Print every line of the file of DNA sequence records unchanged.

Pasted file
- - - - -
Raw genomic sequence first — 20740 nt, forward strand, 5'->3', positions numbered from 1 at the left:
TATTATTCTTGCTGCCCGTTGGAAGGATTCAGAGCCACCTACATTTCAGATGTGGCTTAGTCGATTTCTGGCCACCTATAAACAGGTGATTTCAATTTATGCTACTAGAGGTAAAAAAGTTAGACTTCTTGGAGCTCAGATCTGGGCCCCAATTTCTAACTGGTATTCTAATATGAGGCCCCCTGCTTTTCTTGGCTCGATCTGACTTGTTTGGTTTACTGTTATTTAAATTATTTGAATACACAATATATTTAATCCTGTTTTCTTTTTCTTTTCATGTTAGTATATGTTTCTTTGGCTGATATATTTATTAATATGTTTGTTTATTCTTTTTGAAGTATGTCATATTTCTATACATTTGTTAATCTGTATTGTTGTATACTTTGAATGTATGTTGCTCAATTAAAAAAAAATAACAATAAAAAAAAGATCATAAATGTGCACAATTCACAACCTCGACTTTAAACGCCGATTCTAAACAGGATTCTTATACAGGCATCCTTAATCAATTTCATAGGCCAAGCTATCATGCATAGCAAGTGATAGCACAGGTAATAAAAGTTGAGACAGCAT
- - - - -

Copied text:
Raw genomic sequence first — 20740 nt, forward strand, 5'->3', positions numbered from 1 at the left:
TATTATTCTTGCTGCCCGTTGGAAGGATTCAGAGCCACCTACATTTCAGATGTGGCTTAGTCGATTTCTGGCCACCTATAAACAGGTGATTTCAATTTATGCTACTAGAGGTAAAAAAGTTAGACTTCTTGGAGCTCAGATCTGGGCCCCAATTTCTAACTGGTATTCTAATATGAGGCCCCCTGCTTTTCTTGGCTCGATCTGACTTGTTTGGTTTACTGTTATTTAAATTATTTGAATACACAATATATTTAATCCTGTTTTCTTTTTCTTTTCATGTTAGTATATGTTTCTTTGGCTGATATATTTATTAATATGTTTGTTTATTCTTTTTGAAGTATGTCATATTTCTATACATTTGTTAATCTGTATTGTTGTATACTTTGAATGTATGTTGCTCAATTAAAAAAAAATAACAATAAAAAAAAGATCATAAATGTGCACAATTCACAACCTCGACTTTAAACGCCGATTCTAAACAGGATTCTTATACAGGCATCCTTAATCAATTTCATAGGCCAAGCTATCATGCATAGCAAGTGATAGCACAGGTAATAAAAGTTGAGACAGCAT